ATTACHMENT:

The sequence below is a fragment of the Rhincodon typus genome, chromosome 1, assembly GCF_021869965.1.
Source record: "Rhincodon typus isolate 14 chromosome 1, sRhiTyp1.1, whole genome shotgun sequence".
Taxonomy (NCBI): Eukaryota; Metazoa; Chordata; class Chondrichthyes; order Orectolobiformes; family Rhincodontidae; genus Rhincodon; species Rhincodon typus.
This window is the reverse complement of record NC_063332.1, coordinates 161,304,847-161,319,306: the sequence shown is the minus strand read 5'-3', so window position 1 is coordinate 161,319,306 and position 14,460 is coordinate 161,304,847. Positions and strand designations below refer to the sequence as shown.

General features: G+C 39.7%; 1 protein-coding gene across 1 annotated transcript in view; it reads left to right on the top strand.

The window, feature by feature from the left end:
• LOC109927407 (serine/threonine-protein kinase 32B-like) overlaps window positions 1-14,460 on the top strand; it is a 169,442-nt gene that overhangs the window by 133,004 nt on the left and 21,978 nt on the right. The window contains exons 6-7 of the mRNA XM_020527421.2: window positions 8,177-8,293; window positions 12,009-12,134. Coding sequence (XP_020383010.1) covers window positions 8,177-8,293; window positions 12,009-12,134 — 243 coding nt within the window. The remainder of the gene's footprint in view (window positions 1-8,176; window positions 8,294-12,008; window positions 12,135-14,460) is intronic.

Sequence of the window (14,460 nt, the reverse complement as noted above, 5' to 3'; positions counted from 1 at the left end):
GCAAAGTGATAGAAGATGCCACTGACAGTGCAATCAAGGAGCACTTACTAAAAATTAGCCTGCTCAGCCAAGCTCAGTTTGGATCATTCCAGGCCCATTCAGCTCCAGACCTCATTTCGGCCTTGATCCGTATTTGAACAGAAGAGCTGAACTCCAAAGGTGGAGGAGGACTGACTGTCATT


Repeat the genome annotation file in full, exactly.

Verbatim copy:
The sequence below is a fragment of the Rhincodon typus genome, chromosome 1, assembly GCF_021869965.1.
Source record: "Rhincodon typus isolate 14 chromosome 1, sRhiTyp1.1, whole genome shotgun sequence".
Taxonomy (NCBI): Eukaryota; Metazoa; Chordata; class Chondrichthyes; order Orectolobiformes; family Rhincodontidae; genus Rhincodon; species Rhincodon typus.
This window is the reverse complement of record NC_063332.1, coordinates 161,304,847-161,319,306: the sequence shown is the minus strand read 5'-3', so window position 1 is coordinate 161,319,306 and position 14,460 is coordinate 161,304,847. Positions and strand designations below refer to the sequence as shown.

General features: G+C 39.7%; 1 protein-coding gene across 1 annotated transcript in view; it reads left to right on the top strand.

The window, feature by feature from the left end:
• LOC109927407 (serine/threonine-protein kinase 32B-like) overlaps window positions 1-14,460 on the top strand; it is a 169,442-nt gene that overhangs the window by 133,004 nt on the left and 21,978 nt on the right. The window contains exons 6-7 of the mRNA XM_020527421.2: window positions 8,177-8,293; window positions 12,009-12,134. Coding sequence (XP_020383010.1) covers window positions 8,177-8,293; window positions 12,009-12,134 — 243 coding nt within the window. The remainder of the gene's footprint in view (window positions 1-8,176; window positions 8,294-12,008; window positions 12,135-14,460) is intronic.

Sequence of the window (14,460 nt, the reverse complement as noted above, 5' to 3'; positions counted from 1 at the left end):
GCAAAGTGATAGAAGATGCCACTGACAGTGCAATCAAGGAGCACTTACTAAAAATTAGCCTGCTCAGCCAAGCTCAGTTTGGATCATTCCAGGCCCATTCAGCTCCAGACCTCATTTCGGCCTTGATCCGTATTTGAACAGAAGAGCTGAACTCCAAAGGTGGAGGAGGACTGACTGTCATT